Border restrictions set by the Biden administration in early January have led to a large drop in the number of Cuban, Haitian, Nicaraguan and Venezuelan migrants crossing into the United States illegally this year, according to U.S. Customs and Border Protection data released Wednesday.
The figures provide a boost to Biden administration officials at a time when their border measures are facing court challenges and scalding criticism from Republicans and Democrats.
The Republican opposition was visible at a House Homeland Security Committee hearing Wednesday in McAllen, Tex., an event whose stated purpose was to blame Homeland Security Secretary Alejandro Mayorkas for provoking a crisis at the border. Republicans took turns excoriating the administration for the record migration influx during President Biden’s first two years in office, ignoring the reductions of the past two months.
Democratic members skipped the meeting entirely, accusing Republicans of staging a platform to “score political points,” as some members of the president’s party have slammed Biden for adopting enforcement policies they liken to those of the Trump administration.
Biden has taken a turn toward the political center on immigration enforcement this year, moves that appear designed in part to shore up a political vulnerability for the White House ahead of the 2024 election. The administration is also bracing for a potential migration surge after May 11, the date it has set for the expiration of pandemic-related health restrictions along the border.
U.S. Border Patrol Chief Raul Ortiz told Republicans during Wednesday’s hearing that a lack of enforcement consequences, such as criminal prosecutions and repatriations, fuels unlawful crossings and hurts border security.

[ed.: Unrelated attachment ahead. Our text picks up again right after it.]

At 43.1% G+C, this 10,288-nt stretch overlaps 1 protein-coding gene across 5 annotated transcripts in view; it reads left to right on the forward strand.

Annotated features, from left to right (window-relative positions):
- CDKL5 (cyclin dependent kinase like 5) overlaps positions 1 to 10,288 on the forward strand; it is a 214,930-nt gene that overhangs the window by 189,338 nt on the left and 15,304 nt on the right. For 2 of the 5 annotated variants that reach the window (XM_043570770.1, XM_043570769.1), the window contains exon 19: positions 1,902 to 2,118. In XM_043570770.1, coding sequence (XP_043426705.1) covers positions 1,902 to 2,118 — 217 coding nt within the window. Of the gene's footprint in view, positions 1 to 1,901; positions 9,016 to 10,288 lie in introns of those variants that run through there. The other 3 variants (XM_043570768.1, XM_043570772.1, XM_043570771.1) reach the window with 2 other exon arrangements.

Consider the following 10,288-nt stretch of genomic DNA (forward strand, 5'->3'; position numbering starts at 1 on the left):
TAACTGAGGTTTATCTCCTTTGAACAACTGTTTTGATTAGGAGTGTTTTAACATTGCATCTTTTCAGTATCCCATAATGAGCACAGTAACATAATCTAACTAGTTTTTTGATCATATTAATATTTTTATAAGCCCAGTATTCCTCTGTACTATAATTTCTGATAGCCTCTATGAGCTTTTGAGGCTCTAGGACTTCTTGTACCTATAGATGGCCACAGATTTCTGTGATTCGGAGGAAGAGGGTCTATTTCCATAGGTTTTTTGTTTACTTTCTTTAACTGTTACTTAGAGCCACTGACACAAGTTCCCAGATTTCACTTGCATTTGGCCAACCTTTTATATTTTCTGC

Republicans repeatedly asked Ortiz, an Army veteran who has been with the Border Patrol for more than three decades, to say whether Biden’s policies were to blame for the record number of illegal crossings tallied by U.S. Customs and Border Protection during the president’s first two years in office. Ortiz avoided direct criticism of his superiors, but he said migration trends respond to “push and pull” factors that include global economic trends as well as migrants’ perceptions of how much risk they face of being returned.
“Law enforcement’s pretty simple,” Ortiz said. “You have to have capacity, and you have to have consequences. And any time you don’t have consequences, you’re certainly going to see some increases.”
Some Republicans questioned Ortiz about the discovery of what they called an explosive device on the border in January. Rep. Marjorie Taylor Greene (Ga.) said Border Patrol agents were “at risk of being blown to pieces by the cartels.” Rep. Morgan Luttrell (Tex.) asked why nobody told Congress or the American public about it.
Ortiz at first said he could not provide information about the alleged incident. He later tweeted that agents had found “a duct-taped ball filled with sand.” He posted a photo and said the discovery never posed a threat.
Rep. J. Luis Correa (Calif), a member of the Homeland Security Committee and ranking Democrat of the subcommittee on border security, said he avoided the hearing because it felt partisan, not a joint effort to shape immigration policy. Correa said that this week he visited the Texas border city of Laredo, where he saw migrants from Ecuador at a detention facility facing possible deportation.
“You saw their hope and their desperation,” he said. “If you give people the opportunity to come into the country legally, they will take that opportunity.”
Biden ran for office promising a more humane approach to immigration enforcement and promptly rolled back many of his predecessor’s policies, including construction of the border wall and a program that required asylum seekers to await their hearings in Mexico.
In recent months, though, the Biden administration has taken a tougher approach.